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Progression from Vegetative to Minimally Conscious State Is Associated with Changes in Brain Neural Response to Passive Tasks: A Longitudinal Single-Case Functional MRI Study

  • Francesco Tomaiuolo (a1) (a2) (a3), Luca Cecchetti (a1) (a2) (a3), Raechelle M. Gibson (a4), Fiammetta Logi (a1), Adrian M. Owen (a4), Franco Malasoma (a5), Sabino Cozza (a5), Pietro Pietrini (a2) (a3) (a6) and Emiliano Ricciardi (a3)...
Abstract
Abstract

Objectives: Functional magnetic resonance imaging (fMRI) may be adopted as a complementary tool for bedside observation in the disorders of consciousness (DOC). However, the diagnostic value of this technique is still debated because of the lack of accuracy in determining levels of consciousness within a single patient. Recently, Giacino and colleagues (2014) hypothesized that a longitudinal fMRI evaluation may provide a more informative assessment in the detection of residual awareness. The aim of this study was to measure the correspondence between clinically defined level of awareness and neural responses within a single DOC patient. Methods: We used a follow-up fMRI design in combination with a passive speech-processing task. Patient’s consciousness was measured through time by using the Coma Recovery Scale. Results: The patient progressed from a vegetative state (VS) to a minimally conscious state (MCS). Patient’s task-related neural responses mirrored the clinical change from a VS to an MCS. Specifically, while in an MCS, but not a VS, the patient showed a selective recruitment of the left angular gyrus when he listened to a native speech narrative, as compared to the reverse presentation of the same stimulus. Furthermore, the patient showed an increased response in the language-related brain network and a greater deactivation in the default mode network following his progression to an MCS. Conclusions: Our findings indicate that longitudinal assessment of brain responses to passive stimuli can contribute to the definition of the clinical status in individual patients with DOC and represents an adequate counterpart of the bedside assessment during the diagnostic decision-making process. (JINS, 2016, 22, 620–630)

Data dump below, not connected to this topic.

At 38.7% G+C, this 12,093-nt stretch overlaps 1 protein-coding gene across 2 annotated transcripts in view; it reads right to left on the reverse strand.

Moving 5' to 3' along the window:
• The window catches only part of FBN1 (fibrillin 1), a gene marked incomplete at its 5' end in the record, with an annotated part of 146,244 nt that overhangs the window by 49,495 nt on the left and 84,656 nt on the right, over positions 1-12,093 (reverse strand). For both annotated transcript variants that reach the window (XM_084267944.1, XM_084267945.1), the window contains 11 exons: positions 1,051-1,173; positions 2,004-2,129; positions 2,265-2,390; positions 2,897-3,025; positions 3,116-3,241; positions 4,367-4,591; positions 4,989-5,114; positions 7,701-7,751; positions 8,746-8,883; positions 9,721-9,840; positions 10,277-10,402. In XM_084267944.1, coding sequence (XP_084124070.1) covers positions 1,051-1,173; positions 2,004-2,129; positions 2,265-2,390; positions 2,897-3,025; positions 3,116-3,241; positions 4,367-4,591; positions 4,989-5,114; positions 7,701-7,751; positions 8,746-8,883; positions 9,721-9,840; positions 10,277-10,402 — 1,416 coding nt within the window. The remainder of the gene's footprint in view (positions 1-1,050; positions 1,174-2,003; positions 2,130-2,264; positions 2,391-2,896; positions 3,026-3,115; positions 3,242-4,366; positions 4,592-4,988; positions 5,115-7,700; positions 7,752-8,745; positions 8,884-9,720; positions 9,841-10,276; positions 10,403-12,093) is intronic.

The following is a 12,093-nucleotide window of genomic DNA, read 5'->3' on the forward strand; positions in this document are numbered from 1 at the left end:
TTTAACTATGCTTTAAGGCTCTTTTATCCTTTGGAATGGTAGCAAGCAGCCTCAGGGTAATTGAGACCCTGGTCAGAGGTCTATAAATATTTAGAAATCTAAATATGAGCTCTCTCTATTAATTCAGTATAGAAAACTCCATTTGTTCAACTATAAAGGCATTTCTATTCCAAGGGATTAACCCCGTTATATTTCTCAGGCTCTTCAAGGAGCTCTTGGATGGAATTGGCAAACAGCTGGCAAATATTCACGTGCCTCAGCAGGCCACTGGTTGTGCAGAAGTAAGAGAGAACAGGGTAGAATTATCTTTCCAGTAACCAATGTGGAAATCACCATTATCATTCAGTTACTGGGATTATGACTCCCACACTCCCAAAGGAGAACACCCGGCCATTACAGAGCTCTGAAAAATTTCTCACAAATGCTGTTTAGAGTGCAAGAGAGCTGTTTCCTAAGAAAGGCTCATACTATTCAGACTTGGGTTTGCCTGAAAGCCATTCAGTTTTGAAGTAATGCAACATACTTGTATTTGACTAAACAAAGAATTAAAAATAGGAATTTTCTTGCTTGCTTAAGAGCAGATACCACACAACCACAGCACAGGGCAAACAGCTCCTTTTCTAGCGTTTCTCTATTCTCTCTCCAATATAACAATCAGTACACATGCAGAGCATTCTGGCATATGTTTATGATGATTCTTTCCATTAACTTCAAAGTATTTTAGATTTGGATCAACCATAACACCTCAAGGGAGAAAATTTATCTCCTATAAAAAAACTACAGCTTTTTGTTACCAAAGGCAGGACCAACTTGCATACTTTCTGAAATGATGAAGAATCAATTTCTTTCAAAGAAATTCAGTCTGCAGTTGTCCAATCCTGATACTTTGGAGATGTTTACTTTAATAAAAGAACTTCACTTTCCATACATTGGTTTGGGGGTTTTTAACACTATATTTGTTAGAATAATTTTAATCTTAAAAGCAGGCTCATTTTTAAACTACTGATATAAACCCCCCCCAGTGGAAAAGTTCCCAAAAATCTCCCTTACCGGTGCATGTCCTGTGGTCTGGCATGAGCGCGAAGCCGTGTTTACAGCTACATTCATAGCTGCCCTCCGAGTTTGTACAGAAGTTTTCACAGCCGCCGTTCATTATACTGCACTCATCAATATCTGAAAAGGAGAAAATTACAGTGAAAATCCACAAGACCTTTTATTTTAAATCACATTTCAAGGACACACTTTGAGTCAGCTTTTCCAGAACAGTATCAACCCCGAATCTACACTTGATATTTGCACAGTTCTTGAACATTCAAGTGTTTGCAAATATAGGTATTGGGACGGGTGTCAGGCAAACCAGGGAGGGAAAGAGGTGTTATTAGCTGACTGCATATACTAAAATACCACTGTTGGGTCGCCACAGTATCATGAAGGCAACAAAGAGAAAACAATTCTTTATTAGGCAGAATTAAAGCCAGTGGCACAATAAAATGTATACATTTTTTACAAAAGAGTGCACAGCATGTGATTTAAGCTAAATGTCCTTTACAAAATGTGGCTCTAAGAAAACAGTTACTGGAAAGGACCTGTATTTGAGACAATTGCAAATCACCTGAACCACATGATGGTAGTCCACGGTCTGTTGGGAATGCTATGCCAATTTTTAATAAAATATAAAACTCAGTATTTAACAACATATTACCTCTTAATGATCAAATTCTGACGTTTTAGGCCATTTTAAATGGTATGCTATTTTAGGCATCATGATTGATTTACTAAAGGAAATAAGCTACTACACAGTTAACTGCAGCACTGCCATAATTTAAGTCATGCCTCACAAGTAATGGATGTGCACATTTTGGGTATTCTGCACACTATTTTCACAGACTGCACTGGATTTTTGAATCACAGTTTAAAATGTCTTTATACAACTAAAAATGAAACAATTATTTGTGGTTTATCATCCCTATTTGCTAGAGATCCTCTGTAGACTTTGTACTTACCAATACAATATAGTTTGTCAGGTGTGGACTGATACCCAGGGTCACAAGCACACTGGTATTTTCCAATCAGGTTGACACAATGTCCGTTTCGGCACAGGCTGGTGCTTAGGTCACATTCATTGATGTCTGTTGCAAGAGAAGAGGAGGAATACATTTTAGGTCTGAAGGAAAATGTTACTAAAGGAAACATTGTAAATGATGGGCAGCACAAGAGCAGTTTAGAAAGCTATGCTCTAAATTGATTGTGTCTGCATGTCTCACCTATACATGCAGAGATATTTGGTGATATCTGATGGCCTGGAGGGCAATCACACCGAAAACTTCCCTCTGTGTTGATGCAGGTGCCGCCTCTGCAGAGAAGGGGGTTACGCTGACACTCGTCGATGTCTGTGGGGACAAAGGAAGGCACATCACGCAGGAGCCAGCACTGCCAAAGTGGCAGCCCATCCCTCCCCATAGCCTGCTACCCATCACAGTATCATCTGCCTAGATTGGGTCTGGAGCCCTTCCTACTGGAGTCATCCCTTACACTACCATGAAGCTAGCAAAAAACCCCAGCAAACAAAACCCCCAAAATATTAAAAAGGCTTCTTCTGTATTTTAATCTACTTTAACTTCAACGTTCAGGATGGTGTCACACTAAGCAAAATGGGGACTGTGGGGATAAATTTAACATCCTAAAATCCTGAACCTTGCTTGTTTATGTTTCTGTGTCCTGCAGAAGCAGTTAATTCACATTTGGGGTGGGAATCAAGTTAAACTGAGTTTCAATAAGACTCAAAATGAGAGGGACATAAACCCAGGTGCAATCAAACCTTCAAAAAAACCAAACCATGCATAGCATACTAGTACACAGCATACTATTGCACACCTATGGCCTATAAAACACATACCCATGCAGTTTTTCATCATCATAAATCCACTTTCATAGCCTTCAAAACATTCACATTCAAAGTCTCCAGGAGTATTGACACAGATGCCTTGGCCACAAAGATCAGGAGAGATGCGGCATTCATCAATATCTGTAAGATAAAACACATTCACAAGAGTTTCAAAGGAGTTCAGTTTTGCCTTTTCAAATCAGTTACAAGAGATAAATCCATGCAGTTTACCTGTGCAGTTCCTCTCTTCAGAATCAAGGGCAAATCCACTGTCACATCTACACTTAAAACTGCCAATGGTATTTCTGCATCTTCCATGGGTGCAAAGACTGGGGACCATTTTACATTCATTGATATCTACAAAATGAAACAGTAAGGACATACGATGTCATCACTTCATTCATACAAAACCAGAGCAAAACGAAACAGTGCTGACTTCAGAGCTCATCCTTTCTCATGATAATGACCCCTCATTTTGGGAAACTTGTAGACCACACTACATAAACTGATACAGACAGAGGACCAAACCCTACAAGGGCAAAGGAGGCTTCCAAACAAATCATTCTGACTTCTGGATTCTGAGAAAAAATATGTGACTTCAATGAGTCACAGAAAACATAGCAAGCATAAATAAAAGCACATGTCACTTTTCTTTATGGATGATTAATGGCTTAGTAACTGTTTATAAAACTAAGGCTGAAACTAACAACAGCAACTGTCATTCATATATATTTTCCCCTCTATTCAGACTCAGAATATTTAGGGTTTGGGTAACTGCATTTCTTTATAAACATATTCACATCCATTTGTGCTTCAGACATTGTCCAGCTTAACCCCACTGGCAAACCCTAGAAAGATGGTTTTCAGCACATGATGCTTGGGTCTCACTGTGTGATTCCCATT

Copyright
Corresponding author
Correspondence and reprint requests to: Luca Cecchetti, Via Roma, 67 - Building 43, 56100 Pisa, Italy. E-mail: cecchetti.luca@gmail.com
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